Papua New Guinea is a country that has a ubiquitous air of mystery and provides a fascination even to those who have visited it many times. It occupies the eastern half of the island of New Guinea, the world’s second largest island, as well as a myriad of smaller islands surrounding it. New Guinea is located in the southwest Pacific ocean just north of Australia. and is part of the Australian tectonic plate. In the past, when the sea levels were lower, it was actually connected to Australia itself.
What I found the most astounding about Papua New Guinea was the incredible diversity of traditional cultures. With a population of only just over seven million people, Papua New Guinea has more indigenous languages than any other country in the world. Here, more than 800 languages are spoken; however, many have less than 1,000 native speakers. English is the official language, and yet it is not as widely spoken as one might expect.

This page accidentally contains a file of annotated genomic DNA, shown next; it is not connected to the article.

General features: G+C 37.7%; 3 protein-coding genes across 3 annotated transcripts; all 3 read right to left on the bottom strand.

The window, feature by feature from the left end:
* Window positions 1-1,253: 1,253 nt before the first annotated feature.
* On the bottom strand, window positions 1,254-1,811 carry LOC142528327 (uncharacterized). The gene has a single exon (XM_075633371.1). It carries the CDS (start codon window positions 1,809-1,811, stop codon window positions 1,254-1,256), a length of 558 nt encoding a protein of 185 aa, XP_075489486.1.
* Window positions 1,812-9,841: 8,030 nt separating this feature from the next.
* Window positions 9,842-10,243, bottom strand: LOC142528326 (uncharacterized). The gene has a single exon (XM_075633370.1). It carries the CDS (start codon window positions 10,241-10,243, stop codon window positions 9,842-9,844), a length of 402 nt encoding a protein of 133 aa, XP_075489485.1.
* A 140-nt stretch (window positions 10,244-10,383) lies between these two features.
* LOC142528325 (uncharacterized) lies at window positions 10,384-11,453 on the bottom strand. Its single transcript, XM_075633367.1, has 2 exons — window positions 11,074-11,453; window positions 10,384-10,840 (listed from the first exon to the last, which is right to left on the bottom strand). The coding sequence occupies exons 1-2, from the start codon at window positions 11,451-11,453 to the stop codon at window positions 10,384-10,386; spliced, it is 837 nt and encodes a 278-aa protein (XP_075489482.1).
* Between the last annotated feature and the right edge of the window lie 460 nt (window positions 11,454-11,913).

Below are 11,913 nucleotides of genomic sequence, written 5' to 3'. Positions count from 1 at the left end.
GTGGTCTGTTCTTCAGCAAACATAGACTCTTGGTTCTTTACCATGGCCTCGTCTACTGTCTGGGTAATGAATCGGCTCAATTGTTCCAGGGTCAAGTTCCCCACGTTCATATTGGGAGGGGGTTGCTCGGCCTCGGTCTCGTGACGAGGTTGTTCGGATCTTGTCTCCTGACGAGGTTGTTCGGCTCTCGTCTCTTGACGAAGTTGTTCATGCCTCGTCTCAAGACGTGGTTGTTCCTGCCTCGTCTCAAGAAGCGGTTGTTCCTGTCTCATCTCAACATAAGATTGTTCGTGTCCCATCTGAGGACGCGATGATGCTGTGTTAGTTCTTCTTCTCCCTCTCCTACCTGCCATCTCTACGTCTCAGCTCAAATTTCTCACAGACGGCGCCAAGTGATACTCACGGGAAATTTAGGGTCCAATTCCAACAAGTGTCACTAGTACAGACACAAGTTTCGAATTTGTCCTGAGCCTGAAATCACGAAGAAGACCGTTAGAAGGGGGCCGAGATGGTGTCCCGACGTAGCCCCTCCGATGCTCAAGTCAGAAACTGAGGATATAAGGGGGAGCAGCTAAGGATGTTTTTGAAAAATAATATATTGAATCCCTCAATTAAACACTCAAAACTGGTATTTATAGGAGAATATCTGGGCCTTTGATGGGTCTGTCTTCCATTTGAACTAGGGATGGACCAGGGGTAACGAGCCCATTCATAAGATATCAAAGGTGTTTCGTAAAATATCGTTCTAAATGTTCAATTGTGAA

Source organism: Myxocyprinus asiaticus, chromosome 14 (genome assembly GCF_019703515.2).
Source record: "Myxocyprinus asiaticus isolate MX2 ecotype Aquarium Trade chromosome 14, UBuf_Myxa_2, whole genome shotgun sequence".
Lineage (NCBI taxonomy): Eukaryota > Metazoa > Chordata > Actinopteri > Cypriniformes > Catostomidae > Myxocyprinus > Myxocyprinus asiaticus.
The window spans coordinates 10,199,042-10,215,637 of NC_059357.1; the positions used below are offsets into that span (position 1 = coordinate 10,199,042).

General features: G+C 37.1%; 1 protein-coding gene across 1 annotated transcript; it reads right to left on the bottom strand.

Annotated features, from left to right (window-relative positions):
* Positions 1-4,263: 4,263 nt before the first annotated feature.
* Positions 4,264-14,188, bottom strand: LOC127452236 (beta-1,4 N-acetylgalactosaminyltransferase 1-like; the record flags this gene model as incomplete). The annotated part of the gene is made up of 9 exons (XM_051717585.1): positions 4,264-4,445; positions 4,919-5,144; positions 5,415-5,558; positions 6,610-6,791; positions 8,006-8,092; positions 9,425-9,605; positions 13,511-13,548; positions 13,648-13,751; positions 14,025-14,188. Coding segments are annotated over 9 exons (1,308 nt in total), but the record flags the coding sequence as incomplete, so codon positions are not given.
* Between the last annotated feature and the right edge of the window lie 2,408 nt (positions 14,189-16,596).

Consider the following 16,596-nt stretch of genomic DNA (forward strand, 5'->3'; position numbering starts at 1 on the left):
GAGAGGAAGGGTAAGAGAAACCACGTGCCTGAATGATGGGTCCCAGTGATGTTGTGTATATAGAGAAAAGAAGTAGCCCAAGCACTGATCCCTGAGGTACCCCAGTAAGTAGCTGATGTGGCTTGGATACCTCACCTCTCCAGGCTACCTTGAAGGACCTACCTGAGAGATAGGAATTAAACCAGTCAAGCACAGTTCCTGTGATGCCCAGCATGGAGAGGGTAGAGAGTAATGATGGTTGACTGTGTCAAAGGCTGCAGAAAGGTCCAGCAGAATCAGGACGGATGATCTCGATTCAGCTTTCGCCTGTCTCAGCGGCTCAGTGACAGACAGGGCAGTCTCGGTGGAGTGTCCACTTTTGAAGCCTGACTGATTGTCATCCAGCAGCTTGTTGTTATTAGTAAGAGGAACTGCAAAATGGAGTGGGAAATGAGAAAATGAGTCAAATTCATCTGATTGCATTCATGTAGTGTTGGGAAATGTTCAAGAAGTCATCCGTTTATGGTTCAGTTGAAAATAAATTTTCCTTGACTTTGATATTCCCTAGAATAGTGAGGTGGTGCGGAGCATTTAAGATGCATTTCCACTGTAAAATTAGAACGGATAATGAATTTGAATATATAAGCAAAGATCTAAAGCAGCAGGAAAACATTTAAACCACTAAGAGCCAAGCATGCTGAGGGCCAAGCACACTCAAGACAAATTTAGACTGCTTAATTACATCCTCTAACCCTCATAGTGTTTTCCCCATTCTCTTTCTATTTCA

The majority of people live in rural areas, in traditional societies, practicing self-sufficient farming in order to survive. They grow yams, taro, sweet potatoes; they rear chickens and pigs. Fish and seafood also form a considerable part of their daily diet. I was particularly envious that they could easily have large fresh lobsters for lunch!
This trip provided me with an extraordinary opportunity to immerse myself in a vast diversity of cultures: I found every single village visit enchanting, fascinating, and distinct. Some of the villages had not had foreign visitors for many years, some only once or twice in the past. Not a single thing is contrived for tourists, and these communities feel very remote and authentic. The local people were amiable and greeted us enthusiastically, their excitement thoroughly infectious. In each village, there were dozens upon dozens of children scampering around.
The children would often stare and point at us in great wonder because of our fair skin and hair, as if we were some fascinating exotic animals that they have never seen. If I tried to make contact with them, they seemed to be shy, and yet they had a playfully mischievous glint in their eyes. I would extend my arm to shake their hands. They would return the gesture with a timid laugh.